Urogenit Tract Infect.  2020 Aug;15(2):57-62. 10.14777/uti.2020.15.2.57.

Korean Translation of the GRADE Series Published in the BMJ, ‘GRADE: Incorporating Considerations of Resources Use into Grading Recommendations’ (A Secondary Publication)

  • 1Department of Urology, College of Medicine, Konyang University, Daejeon, Korea
  • 2Department of Urology, Yonsei University Wonju College of Medicine, Wonju, Korea
  • 3Institute of Evidence Based Medicine, Yonsei University Wonju College of Medicine, Wonju, Korea
  • 4Department of Urology, Soonchunhyang University Seoul Hospital, Soonchunhyang University College of Medicine, Seoul, Korea
  • 5Department of Urology, Chungbuk National University College of Medicine, Cheongju, Korea
  • 6Department of Urology, Pusan National University Hospital, Busan, Korea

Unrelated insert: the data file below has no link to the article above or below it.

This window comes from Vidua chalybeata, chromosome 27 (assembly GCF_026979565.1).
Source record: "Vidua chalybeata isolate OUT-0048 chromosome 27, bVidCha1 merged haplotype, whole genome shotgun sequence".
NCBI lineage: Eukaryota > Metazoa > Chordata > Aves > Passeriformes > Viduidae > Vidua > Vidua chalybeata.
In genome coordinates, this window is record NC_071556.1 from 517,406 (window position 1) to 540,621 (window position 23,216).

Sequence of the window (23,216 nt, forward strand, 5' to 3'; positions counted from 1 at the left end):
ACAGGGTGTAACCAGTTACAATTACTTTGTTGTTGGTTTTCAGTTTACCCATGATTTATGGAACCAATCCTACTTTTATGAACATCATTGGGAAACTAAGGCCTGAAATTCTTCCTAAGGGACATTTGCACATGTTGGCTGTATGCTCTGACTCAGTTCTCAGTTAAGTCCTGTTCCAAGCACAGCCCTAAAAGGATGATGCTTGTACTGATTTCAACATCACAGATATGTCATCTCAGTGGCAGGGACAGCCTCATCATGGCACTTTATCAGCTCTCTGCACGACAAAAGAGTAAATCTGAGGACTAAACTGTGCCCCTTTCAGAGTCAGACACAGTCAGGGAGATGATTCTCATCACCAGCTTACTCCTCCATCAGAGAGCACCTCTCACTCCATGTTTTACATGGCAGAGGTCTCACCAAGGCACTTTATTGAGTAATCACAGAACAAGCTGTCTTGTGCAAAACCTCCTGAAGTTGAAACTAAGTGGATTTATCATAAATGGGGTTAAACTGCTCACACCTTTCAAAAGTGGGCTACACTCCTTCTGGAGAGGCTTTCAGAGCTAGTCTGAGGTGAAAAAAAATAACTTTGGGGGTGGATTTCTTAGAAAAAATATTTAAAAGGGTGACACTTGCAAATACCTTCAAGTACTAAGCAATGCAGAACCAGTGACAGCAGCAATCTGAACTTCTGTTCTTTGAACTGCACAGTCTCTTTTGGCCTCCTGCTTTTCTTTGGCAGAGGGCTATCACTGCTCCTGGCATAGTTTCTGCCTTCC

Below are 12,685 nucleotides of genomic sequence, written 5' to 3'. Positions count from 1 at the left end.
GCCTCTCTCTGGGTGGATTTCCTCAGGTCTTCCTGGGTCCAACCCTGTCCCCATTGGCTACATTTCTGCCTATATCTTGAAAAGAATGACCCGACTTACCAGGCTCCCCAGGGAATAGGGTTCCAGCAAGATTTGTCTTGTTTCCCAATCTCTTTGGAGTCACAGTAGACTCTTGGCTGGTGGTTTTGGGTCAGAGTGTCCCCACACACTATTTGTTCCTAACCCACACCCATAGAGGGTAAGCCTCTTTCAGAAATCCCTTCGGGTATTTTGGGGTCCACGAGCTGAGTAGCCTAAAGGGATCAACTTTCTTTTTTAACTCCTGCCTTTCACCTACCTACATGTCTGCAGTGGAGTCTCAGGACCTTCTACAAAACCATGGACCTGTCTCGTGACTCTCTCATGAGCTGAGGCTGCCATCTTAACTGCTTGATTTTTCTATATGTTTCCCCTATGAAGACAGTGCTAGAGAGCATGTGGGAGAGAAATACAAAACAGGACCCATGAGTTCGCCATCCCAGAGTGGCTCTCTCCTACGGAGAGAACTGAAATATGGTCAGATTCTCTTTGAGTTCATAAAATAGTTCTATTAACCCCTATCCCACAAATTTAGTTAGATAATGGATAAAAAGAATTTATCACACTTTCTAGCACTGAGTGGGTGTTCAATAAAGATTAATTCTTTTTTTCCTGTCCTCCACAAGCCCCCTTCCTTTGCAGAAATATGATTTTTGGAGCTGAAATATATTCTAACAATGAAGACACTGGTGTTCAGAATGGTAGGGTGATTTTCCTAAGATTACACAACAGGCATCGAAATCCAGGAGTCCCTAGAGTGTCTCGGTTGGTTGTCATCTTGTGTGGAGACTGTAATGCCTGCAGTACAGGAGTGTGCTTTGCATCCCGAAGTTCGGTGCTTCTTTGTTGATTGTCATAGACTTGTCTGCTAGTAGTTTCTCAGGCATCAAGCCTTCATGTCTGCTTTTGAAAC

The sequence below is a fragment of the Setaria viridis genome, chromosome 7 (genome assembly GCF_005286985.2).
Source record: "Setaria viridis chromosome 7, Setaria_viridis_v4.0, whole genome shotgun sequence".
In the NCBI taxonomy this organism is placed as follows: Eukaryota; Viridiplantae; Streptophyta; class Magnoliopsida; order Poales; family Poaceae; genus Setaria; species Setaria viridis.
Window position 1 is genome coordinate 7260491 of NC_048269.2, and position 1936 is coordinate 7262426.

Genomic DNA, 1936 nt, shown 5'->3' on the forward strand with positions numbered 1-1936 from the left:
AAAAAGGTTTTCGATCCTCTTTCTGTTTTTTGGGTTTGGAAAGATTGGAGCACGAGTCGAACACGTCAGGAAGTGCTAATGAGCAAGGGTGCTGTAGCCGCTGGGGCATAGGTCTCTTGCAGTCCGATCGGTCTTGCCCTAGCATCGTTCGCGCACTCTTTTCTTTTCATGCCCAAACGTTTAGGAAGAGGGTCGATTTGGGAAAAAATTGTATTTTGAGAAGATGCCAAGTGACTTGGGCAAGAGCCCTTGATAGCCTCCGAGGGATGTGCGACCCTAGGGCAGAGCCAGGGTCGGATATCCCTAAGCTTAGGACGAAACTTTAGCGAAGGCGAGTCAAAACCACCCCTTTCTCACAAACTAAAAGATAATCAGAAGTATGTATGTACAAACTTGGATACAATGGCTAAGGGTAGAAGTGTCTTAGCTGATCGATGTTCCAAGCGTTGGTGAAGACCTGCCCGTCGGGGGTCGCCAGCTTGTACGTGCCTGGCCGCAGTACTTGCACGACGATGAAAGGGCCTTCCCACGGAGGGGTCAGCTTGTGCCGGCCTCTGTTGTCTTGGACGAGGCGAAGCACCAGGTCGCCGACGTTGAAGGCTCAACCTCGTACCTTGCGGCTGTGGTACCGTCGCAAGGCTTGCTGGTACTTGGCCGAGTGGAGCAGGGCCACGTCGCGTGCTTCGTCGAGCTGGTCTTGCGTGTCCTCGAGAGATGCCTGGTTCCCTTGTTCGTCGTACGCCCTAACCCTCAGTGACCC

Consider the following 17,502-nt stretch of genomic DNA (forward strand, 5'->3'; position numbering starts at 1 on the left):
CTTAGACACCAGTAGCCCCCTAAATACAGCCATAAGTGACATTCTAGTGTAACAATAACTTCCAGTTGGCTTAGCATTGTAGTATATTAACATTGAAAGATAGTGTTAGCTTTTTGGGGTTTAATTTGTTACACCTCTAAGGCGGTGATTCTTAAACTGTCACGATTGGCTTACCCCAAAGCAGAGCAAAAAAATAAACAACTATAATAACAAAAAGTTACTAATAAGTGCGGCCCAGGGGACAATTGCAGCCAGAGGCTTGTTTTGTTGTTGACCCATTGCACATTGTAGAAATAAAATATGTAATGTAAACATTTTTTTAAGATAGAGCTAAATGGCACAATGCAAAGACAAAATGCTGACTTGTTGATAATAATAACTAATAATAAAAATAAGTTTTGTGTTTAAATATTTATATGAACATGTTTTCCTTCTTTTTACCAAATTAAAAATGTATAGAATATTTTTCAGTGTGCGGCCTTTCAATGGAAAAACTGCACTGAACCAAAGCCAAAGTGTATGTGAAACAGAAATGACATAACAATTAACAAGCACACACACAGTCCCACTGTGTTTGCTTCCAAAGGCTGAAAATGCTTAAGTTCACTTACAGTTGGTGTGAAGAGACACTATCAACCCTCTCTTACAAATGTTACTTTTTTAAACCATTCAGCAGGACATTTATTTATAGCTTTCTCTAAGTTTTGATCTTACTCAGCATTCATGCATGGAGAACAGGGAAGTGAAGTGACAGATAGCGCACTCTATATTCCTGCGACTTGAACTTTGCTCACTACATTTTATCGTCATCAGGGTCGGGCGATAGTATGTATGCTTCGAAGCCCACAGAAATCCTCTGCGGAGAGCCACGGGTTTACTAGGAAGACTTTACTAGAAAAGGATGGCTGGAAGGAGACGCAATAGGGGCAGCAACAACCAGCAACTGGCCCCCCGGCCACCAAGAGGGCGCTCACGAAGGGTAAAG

• 7Department of Urology, Daegu Catholic University School of Medicine, Daegu, Korea
  • 8Department of Urology, Chonnam National University Hwasun Hospital, Chonnam National University Medical School, Hwasun, Korea


This article is the fifth translation of a GRADE series published in the BMJ for incorporating the considerations of resources use into grading recommendations. Clinical recommendations inevitably involve judgments about the allocation of resources use (costs). Although costs differ from typical healthcare outcomes, such as mortality, morbidity, and quality of life, costs are another potentially important outcome that differs across and within a jurisdiction. A balance sheet is a useful method for determining if the net benefits are worth the incremental costs. Resource use, not just monetary values, should always be presented in an evidence profile. Formal economic modeling may or may not help judge the certainty of the evidence for resource use.

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